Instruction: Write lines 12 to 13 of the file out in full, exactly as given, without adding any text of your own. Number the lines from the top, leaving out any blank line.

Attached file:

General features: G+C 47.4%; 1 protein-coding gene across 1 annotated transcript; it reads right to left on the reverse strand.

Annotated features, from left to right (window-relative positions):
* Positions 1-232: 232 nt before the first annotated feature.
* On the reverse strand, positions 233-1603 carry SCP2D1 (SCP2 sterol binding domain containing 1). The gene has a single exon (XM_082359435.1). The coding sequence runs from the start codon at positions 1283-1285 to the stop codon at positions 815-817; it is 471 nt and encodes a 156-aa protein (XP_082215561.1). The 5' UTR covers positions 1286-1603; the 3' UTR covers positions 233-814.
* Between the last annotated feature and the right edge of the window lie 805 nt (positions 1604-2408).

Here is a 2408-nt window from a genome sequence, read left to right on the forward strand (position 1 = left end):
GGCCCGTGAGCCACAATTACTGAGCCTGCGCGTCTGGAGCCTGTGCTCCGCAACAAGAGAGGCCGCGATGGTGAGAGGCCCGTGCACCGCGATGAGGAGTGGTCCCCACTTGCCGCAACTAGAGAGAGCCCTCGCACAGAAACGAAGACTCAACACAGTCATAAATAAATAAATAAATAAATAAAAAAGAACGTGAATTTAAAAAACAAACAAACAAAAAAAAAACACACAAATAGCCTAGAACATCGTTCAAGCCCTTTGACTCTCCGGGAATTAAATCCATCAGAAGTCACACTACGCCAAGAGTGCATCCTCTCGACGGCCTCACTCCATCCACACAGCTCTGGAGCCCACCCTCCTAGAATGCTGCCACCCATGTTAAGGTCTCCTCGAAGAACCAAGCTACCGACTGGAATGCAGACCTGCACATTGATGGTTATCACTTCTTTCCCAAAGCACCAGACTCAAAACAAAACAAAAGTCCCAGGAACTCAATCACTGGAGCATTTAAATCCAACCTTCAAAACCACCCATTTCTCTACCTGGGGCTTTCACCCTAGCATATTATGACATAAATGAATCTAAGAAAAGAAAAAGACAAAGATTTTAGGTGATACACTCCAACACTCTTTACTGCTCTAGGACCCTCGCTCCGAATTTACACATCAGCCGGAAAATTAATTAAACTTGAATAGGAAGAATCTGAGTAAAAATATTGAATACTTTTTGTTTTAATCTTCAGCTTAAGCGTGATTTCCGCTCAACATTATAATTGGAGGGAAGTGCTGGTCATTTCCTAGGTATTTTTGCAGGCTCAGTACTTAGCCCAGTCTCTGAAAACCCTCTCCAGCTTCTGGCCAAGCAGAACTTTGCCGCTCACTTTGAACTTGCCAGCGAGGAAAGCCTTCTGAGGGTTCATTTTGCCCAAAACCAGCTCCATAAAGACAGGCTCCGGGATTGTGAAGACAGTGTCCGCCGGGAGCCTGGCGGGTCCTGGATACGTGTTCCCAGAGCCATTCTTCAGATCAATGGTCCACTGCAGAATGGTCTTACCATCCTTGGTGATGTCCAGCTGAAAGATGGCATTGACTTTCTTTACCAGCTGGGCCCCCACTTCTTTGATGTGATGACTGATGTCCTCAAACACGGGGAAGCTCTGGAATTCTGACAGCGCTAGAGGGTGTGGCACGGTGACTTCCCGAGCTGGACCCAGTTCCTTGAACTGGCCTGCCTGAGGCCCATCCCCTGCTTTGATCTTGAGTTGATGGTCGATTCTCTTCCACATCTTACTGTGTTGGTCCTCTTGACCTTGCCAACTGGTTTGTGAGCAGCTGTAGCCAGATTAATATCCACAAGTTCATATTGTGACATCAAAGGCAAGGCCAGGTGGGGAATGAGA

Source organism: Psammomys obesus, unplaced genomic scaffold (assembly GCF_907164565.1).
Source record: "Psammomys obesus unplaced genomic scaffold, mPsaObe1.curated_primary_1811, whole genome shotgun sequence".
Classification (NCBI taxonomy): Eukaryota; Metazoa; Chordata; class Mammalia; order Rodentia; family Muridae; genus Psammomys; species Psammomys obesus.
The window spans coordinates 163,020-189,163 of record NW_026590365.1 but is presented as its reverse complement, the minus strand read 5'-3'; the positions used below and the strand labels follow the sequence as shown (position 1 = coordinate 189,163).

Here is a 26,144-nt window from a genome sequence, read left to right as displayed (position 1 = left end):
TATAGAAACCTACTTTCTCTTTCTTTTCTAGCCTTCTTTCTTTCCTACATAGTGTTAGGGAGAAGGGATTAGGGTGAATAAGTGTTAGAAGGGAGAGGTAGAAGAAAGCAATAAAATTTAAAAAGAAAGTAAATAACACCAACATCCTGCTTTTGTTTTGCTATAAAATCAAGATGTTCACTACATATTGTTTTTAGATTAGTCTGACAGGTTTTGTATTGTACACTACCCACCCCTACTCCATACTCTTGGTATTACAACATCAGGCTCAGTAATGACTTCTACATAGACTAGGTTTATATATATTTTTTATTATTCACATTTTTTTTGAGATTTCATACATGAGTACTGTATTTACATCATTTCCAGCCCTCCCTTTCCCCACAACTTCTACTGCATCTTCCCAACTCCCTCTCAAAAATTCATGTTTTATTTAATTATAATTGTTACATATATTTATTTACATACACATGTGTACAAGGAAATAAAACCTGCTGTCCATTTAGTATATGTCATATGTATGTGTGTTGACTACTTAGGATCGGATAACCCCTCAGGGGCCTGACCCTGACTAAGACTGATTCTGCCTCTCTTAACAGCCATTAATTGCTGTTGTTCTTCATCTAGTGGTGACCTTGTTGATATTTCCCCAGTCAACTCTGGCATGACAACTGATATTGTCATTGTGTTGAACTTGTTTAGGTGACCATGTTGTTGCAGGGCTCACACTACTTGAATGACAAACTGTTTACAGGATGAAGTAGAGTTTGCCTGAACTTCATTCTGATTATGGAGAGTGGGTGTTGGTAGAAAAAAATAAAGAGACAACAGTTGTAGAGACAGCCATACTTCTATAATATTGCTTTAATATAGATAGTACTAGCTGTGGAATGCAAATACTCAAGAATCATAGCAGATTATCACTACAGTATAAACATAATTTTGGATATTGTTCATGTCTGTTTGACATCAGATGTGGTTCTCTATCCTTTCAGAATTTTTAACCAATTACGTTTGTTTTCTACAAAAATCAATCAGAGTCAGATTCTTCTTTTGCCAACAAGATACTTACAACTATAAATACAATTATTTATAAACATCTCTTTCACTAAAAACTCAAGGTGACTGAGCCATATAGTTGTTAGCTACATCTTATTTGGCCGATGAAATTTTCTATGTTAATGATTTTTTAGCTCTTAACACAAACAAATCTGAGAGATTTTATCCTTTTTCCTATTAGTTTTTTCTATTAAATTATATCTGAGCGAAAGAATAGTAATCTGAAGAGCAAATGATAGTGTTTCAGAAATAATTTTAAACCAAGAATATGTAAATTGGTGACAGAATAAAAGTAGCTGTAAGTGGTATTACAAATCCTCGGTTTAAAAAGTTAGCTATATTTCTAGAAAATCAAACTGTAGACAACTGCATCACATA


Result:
Here is a 26,144-nt window from a genome sequence, read left to right as displayed (position 1 = left end):
TATAGAAACCTACTTTCTCTTTCTTTTCTAGCCTTCTTTCTTTCCTACATAGTGTTAGGGAGAAGGGATTAGGGTGAATAAGTGTTAGAAGGGAGAGGTAGAAGAAAGCAATAAAATTTAAAAAGAAAGTAAATAACACCAACATCCTGCTTTTGTTTTGCTATAAAATCAAGATGTTCACTACATATTGTTTTTAGATTAGTCTGACAGGTTTTGTATTGTACACTACCCACCCCTACTCCATACTCTTGGTATTACAACATCAGGCTCAGTAATGACTTCTACATAGACTAGGTTTATATATATTTTTTATTATTCACATTTTTTTTGAGATTTCATACATGAGTACTGTATTTACATCATTTCCAGCCCTCCCTTTCCCCACAACTTCTACTGCATCTTCCCAACTCCCTCTCAAAAATTCATGTTTTATTTAATTATAATTGTTACATATATTTATTTACATACACATGTGTACAAGGAAATAAAACCTGCTGTCCATTTAGTATATGTCATATGTATGTGTGTTGACTACTTAGGATCGGATAACCCCTCAGGGGCCTGACCCTGACTAAGACTGATTCTGCCTCTCTTAACAGCCATTAATTGCTGTTGTTCTTCATCTAGTGGTGACCTTGTTGATATTTCCCCAGTCAACTCTGGCATGACAACTGATATTGTCATTGTGTTGAACTTGTTTAGGTGACCATGTTGTTGCAGGGCTCACACTACTTGAATGACAAACTGTTTACAGGATGAAGTAGAGTTTGCCTGAACTTCATTCTGATTATGGAGAGTGGGTGTTGGTAGAAAAAAATAAAGAGACAACAGTTGTAGAGACAGCCATACTTCTATAATATTGCTTTAATATAGATAGTACTAGCTGTGGAATGCAAATACTCAAGAATCATAGCAGATTATCACTACAGTATAAACATAATTTTGGATATTGTTCATGTCTGTTTGACATCAGATGTGGTTCTCTATCCTTTCAGAATTTTTAACCAATTACGTTTGTTTTCTACAAAAATCAATCAGAGTCAGATTCTTCTTTTGCCAACAAGATACTTACAACTATAAATACAATTATTTATAAACATCTCTTTCACTAAAAACTCAAGGTGACTGAGCCATATAGTTGTTAGCTACATCTTATTTGGCCGATGAAATTTTCTATGTTAATGATTTTTTAGCTCTTAACACAAACAAATCTGAGAGATTTTATCCTTTTTCCTATTAGTTTTTTCTATTAAATTATATCTGAGCGAAAGAATAGTAATCTGAAGAGCAAATGATAGTGTTTCAGAAATAATTTTAAACCAAGAATATGTAAATTGGTGACAGAATAAAAGTAGCTGTAAGTGGTATTACAAATCCTCGGTTTAAAAAGTTAGCTATATTTCTAGAAAATCAAACTGTAGACAACTGCATCACATA